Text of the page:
Dear Mother, take this English posy, culled.
In alien fields beyond the severing sea:
Take it in memory of the boy you lulled
One chill Canadian winter on your knee.
Its flowers are but chance friends of after years,
Whose very names my childhood hardly knew;
And even today far sweeter in my ears
Ring older names unheard long seasons through.
I loved them all—the bloodroot, waxen white,
Canopied mayflower, trilliums red and pale,
Flaunting lobelia, lilies richly dight,
And pipe-plant from the wood behind the Swale.
I knew each dell where yellow violets blow,
Each bud or leaf the changing seasons bring;
I marked each spot where from the melting snow
Peeped forth the first hepatica of spring.
I watched the fireflies on the shingly ridge
Beside the swamp that bounds the Baron's hill;
Or tempted sunfish by the ebbing bridge,
Or hooked a bass by Shirley Going's mill.
These were my budding fancy's mother-tongue:
But daisies, cowslips, dodder, primrose-hips,
All beasts or birds my little book has sung,
Sit like a borrowed speech on stammering lips.
And still I build fond dreams of happier days,
If hard-earned pence may bridge the ocean o'er;
That yet our boy may see my mother's face,
And gather shells beside Ontario's shore:
May yet behold Canadian woodlands dim,
And flowers and birds his father loved to see;
While you and I sit by and smile on him,
As down grey years you sat and smiled on me.
These Essays originally appeared in the columns of the 'St. James's
Gazette,' and I have to thank the courtesy of the Editor for kind
permission to republish them. My object in writing them was to make the
general principles and methods of evolutionists a little more familiar
to unscientific readers. Biologists usually deal with those underlying
points of structure which are most really important, and on which all
technical discussion must necessarily be based. But ordinary people
care little for such minute anatomical and physiological details. They
cannot be expected to interest themselves in the flexor pollicis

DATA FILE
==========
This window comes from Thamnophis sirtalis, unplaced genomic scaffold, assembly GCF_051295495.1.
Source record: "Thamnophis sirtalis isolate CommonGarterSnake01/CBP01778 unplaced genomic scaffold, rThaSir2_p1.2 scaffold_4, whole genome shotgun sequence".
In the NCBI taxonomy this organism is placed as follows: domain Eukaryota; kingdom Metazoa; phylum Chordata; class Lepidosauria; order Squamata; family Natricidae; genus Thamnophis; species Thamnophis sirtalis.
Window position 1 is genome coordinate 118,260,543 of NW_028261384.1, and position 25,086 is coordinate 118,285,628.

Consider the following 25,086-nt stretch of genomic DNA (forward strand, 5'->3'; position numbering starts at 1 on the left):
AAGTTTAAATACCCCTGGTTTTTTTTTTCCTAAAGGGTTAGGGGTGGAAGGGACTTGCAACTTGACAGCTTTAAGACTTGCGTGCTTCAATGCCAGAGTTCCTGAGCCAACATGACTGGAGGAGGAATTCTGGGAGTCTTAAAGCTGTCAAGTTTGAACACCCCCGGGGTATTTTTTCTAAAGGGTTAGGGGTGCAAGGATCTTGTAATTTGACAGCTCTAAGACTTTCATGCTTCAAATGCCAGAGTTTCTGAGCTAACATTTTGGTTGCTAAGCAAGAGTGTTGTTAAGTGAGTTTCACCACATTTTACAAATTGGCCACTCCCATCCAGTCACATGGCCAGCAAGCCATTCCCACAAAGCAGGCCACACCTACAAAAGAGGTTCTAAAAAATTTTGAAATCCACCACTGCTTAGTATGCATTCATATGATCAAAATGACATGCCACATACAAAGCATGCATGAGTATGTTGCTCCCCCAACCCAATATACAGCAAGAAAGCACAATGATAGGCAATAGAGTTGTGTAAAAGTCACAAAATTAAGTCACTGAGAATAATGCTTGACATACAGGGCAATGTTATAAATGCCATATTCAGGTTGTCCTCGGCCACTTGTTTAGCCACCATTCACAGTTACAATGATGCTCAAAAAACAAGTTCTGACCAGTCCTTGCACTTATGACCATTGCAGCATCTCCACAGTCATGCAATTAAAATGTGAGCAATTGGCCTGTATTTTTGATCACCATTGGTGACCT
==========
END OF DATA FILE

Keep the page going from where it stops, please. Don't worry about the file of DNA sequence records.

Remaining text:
longus, or the hippocampus major about whose very existence
they are ignorant, and whose names suggest to them nothing but
unpleasant ideas. What they want to find out is how the outward and
visible forms of plants and animals were produced. They would much
rather learn why birds have feathers than why they have a keeled
sternum; and they think the origin of bright flowers far more
attractive than the origin of monocotyledonous seeds or exogenous
stems. It is with these surface questions of obvious outward appearance
that I have attempted to deal in this little series. My plan is to take
a simple and well-known natural object, and give such an explanation as
evolutionary principles afford of its most striking external features.
A strawberry, a snail-shell, a tadpole, a bird, a wayside flower—these
are the sort of things which I have tried to explain. If I have not
gone very deep, I hope at least that I have suggested in simple
language the right way to go to work.
I must make an apology for the form in which the essays are cast, so
far as regards the apparent egotism of the first person. When they
appeared anonymously in the columns of a daily paper, this air of
personality was not so obtrusive: now that they reappear under my own
name, I fear it may prove somewhat too marked. Nevertheless, to cut out
the personal pronoun would be to destroy the whole machinery of the
work: so I have reluctantly decided to retain it, only begging the
reader to bear in mind that the I of the essays is not a real
personage, but the singular number of the editorial we.
I have made a few alterations and corrections in some of the papers,
so as to bring the statements into closer accordance with scientific
accuracy. At the same time, I should like to add that I have
intentionally simplified the scientific facts as far as possible. Thus,
instead of saying that the groundsel is a composite, I have said that
it is a daisy by family; and instead of saying that the ascidian larva
belongs to the sub-kingdom Chordata, I have said that it is a first
cousin of the tadpole. For these simplifications, I hope technical
biologists will pardon me. After all, if you wish to be understood, it
is best to speak to people in words whose meanings they know. Definite
and accurate terminology is necessary to express definite and accurate
knowledge; but one may use vague expressions where the definite ones
would convey no ideas.
I have to thank the kindness of my friend the Rev. E.
Purcell, of Lincoln College, Oxford, for the clever and
appropriate design which appears upon the cover.
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